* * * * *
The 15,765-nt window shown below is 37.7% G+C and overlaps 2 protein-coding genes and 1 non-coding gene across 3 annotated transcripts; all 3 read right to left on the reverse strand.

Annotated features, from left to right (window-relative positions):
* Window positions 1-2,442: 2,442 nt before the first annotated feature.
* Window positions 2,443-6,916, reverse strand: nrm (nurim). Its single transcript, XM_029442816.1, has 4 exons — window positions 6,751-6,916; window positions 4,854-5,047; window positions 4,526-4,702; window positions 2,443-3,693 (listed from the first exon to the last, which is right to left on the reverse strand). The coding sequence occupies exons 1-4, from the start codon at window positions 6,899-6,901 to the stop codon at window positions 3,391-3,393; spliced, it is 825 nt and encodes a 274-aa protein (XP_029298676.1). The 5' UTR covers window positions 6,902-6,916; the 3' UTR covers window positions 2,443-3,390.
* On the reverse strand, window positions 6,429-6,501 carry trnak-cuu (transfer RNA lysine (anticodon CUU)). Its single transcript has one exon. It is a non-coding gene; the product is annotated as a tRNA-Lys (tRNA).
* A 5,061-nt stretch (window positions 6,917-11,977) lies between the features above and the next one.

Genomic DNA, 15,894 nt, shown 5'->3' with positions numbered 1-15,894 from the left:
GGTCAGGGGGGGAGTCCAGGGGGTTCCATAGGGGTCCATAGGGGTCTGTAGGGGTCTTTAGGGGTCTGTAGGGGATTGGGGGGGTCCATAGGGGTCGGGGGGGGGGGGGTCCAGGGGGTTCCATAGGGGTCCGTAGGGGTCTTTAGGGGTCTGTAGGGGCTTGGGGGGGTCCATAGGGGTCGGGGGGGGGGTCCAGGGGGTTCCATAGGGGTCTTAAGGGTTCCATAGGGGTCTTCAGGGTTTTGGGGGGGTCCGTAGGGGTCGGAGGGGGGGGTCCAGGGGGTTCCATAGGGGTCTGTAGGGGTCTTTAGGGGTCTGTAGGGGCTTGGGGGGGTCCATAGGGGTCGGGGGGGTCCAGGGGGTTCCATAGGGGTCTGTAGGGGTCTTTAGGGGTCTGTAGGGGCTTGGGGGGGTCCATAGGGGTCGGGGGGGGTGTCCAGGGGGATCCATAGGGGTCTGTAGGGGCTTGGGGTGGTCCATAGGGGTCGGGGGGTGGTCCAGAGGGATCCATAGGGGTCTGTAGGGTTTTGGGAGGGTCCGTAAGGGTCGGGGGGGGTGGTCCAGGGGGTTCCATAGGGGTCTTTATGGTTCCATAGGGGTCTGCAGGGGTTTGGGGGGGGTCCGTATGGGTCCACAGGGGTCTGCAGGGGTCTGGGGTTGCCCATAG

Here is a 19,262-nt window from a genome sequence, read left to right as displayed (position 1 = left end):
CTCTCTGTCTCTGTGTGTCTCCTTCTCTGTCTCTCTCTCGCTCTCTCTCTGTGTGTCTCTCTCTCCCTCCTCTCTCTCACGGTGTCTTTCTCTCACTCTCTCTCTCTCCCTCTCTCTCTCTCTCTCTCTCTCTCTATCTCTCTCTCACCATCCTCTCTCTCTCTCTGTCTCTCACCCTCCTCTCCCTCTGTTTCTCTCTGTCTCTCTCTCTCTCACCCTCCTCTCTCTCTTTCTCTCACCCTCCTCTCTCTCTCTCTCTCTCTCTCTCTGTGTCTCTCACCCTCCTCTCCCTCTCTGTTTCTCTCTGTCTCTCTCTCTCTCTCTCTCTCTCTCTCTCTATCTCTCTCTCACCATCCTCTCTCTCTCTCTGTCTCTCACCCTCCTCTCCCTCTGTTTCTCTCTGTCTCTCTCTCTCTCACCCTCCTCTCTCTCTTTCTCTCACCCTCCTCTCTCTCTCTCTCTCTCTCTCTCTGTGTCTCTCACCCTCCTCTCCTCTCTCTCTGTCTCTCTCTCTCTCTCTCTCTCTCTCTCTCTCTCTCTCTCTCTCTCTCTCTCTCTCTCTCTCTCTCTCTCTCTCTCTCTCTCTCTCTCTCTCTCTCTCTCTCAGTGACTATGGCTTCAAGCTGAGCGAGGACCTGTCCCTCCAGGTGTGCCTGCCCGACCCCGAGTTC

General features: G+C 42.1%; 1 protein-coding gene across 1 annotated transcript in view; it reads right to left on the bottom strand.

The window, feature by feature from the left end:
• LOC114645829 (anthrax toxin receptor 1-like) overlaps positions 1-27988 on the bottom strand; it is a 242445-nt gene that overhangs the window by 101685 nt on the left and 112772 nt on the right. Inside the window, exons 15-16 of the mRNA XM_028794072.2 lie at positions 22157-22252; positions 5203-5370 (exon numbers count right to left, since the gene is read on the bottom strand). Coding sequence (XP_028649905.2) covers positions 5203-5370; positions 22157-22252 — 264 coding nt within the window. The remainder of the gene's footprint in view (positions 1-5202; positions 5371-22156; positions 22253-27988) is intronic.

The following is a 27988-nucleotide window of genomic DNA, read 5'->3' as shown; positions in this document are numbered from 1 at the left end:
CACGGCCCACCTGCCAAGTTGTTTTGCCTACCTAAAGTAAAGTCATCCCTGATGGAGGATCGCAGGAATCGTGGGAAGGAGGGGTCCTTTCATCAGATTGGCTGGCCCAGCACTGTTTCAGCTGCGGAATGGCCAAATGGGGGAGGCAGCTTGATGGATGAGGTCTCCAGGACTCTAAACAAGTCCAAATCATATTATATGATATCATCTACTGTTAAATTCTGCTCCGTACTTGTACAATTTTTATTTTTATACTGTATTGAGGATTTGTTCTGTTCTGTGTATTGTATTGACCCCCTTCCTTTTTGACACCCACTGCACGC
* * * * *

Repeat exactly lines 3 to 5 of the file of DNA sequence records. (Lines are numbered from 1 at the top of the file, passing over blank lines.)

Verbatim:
* Window positions 1-2,442: 2,442 nt before the first annotated feature.
* Window positions 2,443-6,916, reverse strand: nrm (nurim). Its single transcript, XM_029442816.1, has 4 exons — window positions 6,751-6,916; window positions 4,854-5,047; window positions 4,526-4,702; window positions 2,443-3,693 (listed from the first exon to the last, which is right to left on the reverse strand). The coding sequence occupies exons 1-4, from the start codon at window positions 6,899-6,901 to the stop codon at window positions 3,391-3,393; spliced, it is 825 nt and encodes a 274-aa protein (XP_029298676.1). The 5' UTR covers window positions 6,902-6,916; the 3' UTR covers window positions 2,443-3,390.
* On the reverse strand, window positions 6,429-6,501 carry trnak-cuu (transfer RNA lysine (anticodon CUU)). Its single transcript has one exon. It is a non-coding gene; the product is annotated as a tRNA-Lys (tRNA).